Human papillomavirus infection in men who have sex with men participating in a Dutch gay-cohort study

Sex Transm Dis. 2003 Aug;30(8):639-44. doi: 10.1097/01.OLQ.0000079520.04451.59.


Background: To develop strategies for prevention and early treatment of human papillomavirus (HPV) anal and penile cancer, a better understanding of related sexual behavior risk factors is needed.

Goal: The goal of this study was to establish the prevalence of anal and coronal sulcus HPV in a group of men who have sex with men participating in a Dutch gay-cohort study, to identify risk factors associated with HPV infection in this group, and to investigate the presence of identical HPV types in couples with stable relationships.

Study design: A cross-sectional study of 241 HIV-negative and 17 HIV-positive men who have sex with men visiting the sexually transmitted disease clinic of the Erasmus MC for a regular and scheduled examination. Participants underwent a routine venereological examination including HIV serologic analysis, and swabs were taken from the coronal sulcus and anus for HPV DNA testing. All subjects were asked to complete a questionnaire on sexual risk behavior.

Results: HPV DNA was detected at the coronal sulcus in 23.5% of the HIV-positive men and in 15.8% of the HIV-negative men (P=0.492). In anal specimens, HPV DNA was detected in 64.7% of the HIV-positive men and 32.8% of the HIV-negative men (P=0.015). High-risk HPV types (P=0.007) and 2 or more different HPV genotypes (P=0.006) were seen more often in anal specimens of HIV-positive persons than in specimens of HIV-negative persons. A factor possibly associated with the presence of anal HPV infection was a concomitant anal infection with Chlamydia trachomatis, gonococci, or herpes simplex virus (P=0.059). In only 16.7% of HPV-positive steady couples, both companions showed the presence of one or more identical HPV genotypes.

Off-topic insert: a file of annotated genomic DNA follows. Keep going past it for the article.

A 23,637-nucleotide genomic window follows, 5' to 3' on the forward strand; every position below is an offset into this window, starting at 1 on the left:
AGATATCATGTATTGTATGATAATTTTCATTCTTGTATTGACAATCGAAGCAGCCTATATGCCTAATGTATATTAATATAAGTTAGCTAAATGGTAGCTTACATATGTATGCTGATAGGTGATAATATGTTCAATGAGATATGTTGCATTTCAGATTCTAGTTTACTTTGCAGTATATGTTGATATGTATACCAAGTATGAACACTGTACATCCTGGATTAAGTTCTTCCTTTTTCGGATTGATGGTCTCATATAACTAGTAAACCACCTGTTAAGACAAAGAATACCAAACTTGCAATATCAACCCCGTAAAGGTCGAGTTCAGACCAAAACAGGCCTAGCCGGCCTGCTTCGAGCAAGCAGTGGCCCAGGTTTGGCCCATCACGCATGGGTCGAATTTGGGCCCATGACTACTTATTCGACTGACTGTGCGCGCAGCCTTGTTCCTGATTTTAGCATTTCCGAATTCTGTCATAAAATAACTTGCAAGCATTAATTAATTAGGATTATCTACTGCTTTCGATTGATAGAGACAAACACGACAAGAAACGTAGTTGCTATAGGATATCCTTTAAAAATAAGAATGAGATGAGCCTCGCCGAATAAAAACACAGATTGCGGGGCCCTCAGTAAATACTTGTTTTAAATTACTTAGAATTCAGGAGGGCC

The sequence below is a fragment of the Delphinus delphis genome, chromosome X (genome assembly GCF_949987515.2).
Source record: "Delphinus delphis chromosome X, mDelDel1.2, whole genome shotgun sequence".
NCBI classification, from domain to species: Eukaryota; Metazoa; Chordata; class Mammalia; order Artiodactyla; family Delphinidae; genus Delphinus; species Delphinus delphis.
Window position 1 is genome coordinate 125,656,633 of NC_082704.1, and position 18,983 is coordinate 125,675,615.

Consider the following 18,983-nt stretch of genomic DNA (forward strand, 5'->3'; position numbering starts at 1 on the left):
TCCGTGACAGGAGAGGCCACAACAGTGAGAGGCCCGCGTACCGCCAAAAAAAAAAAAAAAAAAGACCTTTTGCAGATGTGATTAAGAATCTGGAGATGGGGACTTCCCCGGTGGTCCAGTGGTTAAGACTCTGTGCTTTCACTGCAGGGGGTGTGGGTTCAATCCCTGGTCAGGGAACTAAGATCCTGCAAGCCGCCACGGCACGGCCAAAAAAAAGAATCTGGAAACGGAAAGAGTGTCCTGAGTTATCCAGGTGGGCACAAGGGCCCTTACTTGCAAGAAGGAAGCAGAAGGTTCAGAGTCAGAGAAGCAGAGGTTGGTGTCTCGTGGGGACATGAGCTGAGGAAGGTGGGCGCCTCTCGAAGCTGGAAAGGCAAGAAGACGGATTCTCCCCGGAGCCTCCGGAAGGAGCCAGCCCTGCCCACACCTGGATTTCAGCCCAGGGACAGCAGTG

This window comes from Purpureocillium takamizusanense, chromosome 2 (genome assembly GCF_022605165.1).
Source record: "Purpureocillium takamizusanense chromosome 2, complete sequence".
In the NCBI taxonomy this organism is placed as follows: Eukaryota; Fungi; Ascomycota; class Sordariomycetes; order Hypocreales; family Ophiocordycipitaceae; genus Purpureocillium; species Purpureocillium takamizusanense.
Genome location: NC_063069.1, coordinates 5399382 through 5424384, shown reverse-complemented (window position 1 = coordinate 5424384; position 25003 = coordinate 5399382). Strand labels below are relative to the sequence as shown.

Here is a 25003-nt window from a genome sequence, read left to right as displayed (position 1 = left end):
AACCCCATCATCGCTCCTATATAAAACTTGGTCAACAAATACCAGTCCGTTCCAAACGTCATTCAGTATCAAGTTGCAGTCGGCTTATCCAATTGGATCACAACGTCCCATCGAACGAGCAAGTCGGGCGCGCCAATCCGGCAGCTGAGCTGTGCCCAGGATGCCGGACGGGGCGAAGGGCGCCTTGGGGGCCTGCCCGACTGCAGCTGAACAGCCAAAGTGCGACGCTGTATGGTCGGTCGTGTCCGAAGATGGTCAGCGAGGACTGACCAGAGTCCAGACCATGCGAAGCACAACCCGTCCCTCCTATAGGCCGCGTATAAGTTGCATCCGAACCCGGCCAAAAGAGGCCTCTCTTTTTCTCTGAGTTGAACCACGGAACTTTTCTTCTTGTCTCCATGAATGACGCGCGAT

Conclusion: In this study, anal HPV DNA was detected more often than HPV DNA at the coronal sulcus. HIV positivity was associated with a higher prevalence of high-risk, but not with low-risk HPV types, at the anus. No association was found between HIV positivity and presence of high-risk HPV at the coronal sulcus. No sexual behavioral determinants for the presence of HPV could be identified. Concomitant anal infection with C trachomatis, gonococci, or herpes simplex virus may be associated with HPV infection. In the majority of steady couples, partners were infected with different HPV types.

Publication types

  • Comparative Study

MeSH terms

  • Adult
  • Anal Canal / virology
  • Cohort Studies
  • Cross-Sectional Studies
  • Genotype
  • HIV Infections / epidemiology
  • HIV Infections / prevention & control
  • Homosexuality, Male / statistics & numerical data*
  • Humans
  • Male
  • Middle Aged
  • Netherlands / epidemiology
  • Papillomaviridae / genetics
  • Papillomaviridae / isolation & purification*
  • Papillomavirus Infections / complications
  • Papillomavirus Infections / epidemiology*
  • Penis / virology
  • Prevalence
  • Risk Factors
  • Seroepidemiologic Studies
  • Sexual Behavior
  • Surveys and Questionnaires